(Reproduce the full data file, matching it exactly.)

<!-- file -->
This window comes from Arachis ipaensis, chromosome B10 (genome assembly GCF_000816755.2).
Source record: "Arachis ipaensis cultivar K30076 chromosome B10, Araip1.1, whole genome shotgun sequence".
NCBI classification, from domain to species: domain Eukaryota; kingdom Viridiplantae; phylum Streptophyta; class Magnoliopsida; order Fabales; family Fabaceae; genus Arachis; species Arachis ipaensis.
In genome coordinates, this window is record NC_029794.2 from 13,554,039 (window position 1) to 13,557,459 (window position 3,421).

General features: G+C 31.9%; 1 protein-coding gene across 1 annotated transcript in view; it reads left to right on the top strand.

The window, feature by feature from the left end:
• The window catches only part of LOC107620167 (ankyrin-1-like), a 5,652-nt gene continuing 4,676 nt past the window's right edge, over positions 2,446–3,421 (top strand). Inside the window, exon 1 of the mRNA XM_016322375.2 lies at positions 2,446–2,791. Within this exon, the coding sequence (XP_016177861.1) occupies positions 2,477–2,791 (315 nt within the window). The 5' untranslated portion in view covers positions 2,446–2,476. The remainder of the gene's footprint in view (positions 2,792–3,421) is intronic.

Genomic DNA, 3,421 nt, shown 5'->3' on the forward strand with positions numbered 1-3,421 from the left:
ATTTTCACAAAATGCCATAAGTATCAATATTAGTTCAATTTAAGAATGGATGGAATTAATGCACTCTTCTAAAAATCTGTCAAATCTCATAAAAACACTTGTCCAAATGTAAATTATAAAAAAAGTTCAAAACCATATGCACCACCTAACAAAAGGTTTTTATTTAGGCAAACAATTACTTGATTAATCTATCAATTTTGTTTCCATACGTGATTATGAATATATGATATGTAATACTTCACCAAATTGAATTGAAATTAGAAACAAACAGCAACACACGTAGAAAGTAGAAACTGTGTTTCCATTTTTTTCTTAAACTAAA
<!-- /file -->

This window comes from Arachis ipaensis, chromosome B10 (genome assembly GCF_000816755.2).
Source record: "Arachis ipaensis cultivar K30076 chromosome B10, Araip1.1, whole genome shotgun sequence".
NCBI classification, from domain to species: domain Eukaryota; kingdom Viridiplantae; phylum Streptophyta; class Magnoliopsida; order Fabales; family Fabaceae; genus Arachis; species Arachis ipaensis.
In genome coordinates, this window is record NC_029794.2 from 13,554,039 (window position 1) to 13,557,459 (window position 3,421).

General features: G+C 31.9%; 1 protein-coding gene across 1 annotated transcript in view; it reads left to right on the top strand.

The window, feature by feature from the left end:
• The window catches only part of LOC107620167 (ankyrin-1-like), a 5,652-nt gene continuing 4,676 nt past the window's right edge, over positions 2,446–3,421 (top strand). Inside the window, exon 1 of the mRNA XM_016322375.2 lies at positions 2,446–2,791. Within this exon, the coding sequence (XP_016177861.1) occupies positions 2,477–2,791 (315 nt within the window). The 5' untranslated portion in view covers positions 2,446–2,476. The remainder of the gene's footprint in view (positions 2,792–3,421) is intronic.

Genomic DNA, 3,421 nt, shown 5'->3' on the forward strand with positions numbered 1-3,421 from the left:
ATTTTCACAAAATGCCATAAGTATCAATATTAGTTCAATTTAAGAATGGATGGAATTAATGCACTCTTCTAAAAATCTGTCAAATCTCATAAAAACACTTGTCCAAATGTAAATTATAAAAAAAGTTCAAAACCATATGCACCACCTAACAAAAGGTTTTTATTTAGGCAAACAATTACTTGATTAATCTATCAATTTTGTTTCCATACGTGATTATGAATATATGATATGTAATACTTCACCAAATTGAATTGAAATTAGAAACAAACAGCAACACACGTAGAAAGTAGAAACTGTGTTTCCATTTTTTTCTTAAACTAAA